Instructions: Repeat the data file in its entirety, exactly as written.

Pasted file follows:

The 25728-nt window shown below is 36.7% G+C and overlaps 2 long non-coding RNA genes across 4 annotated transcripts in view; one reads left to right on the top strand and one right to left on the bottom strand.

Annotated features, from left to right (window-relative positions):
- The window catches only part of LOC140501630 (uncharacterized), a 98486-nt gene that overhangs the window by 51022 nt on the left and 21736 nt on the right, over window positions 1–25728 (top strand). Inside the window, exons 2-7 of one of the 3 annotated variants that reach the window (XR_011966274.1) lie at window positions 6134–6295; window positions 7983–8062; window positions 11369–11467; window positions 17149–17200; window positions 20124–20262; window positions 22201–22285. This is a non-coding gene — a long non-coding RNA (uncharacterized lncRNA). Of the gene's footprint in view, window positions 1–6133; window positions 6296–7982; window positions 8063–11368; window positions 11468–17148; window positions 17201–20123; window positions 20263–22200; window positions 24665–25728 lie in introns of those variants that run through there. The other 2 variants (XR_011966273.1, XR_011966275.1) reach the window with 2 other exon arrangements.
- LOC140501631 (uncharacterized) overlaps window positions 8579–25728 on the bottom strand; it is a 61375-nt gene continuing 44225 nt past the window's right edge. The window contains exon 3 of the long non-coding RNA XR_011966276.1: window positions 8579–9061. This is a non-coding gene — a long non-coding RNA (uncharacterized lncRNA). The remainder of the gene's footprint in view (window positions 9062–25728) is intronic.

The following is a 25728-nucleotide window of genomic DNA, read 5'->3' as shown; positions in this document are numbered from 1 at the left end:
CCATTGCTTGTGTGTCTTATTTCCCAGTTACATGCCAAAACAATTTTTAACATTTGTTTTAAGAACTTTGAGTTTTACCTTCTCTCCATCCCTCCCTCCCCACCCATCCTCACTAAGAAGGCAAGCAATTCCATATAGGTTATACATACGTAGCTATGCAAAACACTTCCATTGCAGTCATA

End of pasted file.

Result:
The 25728-nt window shown below is 36.7% G+C and overlaps 2 long non-coding RNA genes across 4 annotated transcripts in view; one reads left to right on the top strand and one right to left on the bottom strand.

Annotated features, from left to right (window-relative positions):
- The window catches only part of LOC140501630 (uncharacterized), a 98486-nt gene that overhangs the window by 51022 nt on the left and 21736 nt on the right, over window positions 1–25728 (top strand). Inside the window, exons 2-7 of one of the 3 annotated variants that reach the window (XR_011966274.1) lie at window positions 6134–6295; window positions 7983–8062; window positions 11369–11467; window positions 17149–17200; window positions 20124–20262; window positions 22201–22285. This is a non-coding gene — a long non-coding RNA (uncharacterized lncRNA). Of the gene's footprint in view, window positions 1–6133; window positions 6296–7982; window positions 8063–11368; window positions 11468–17148; window positions 17201–20123; window positions 20263–22200; window positions 24665–25728 lie in introns of those variants that run through there. The other 2 variants (XR_011966273.1, XR_011966275.1) reach the window with 2 other exon arrangements.
- LOC140501631 (uncharacterized) overlaps window positions 8579–25728 on the bottom strand; it is a 61375-nt gene continuing 44225 nt past the window's right edge. The window contains exon 3 of the long non-coding RNA XR_011966276.1: window positions 8579–9061. This is a non-coding gene — a long non-coding RNA (uncharacterized lncRNA). The remainder of the gene's footprint in view (window positions 9062–25728) is intronic.

The following is a 25728-nucleotide window of genomic DNA, read 5'->3' as shown; positions in this document are numbered from 1 at the left end:
CCATTGCTTGTGTGTCTTATTTCCCAGTTACATGCCAAAACAATTTTTAACATTTGTTTTAAGAACTTTGAGTTTTACCTTCTCTCCATCCCTCCCTCCCCACCCATCCTCACTAAGAAGGCAAGCAATTCCATATAGGTTATACATACGTAGCTATGCAAAACACTTCCATTGCAGTCATA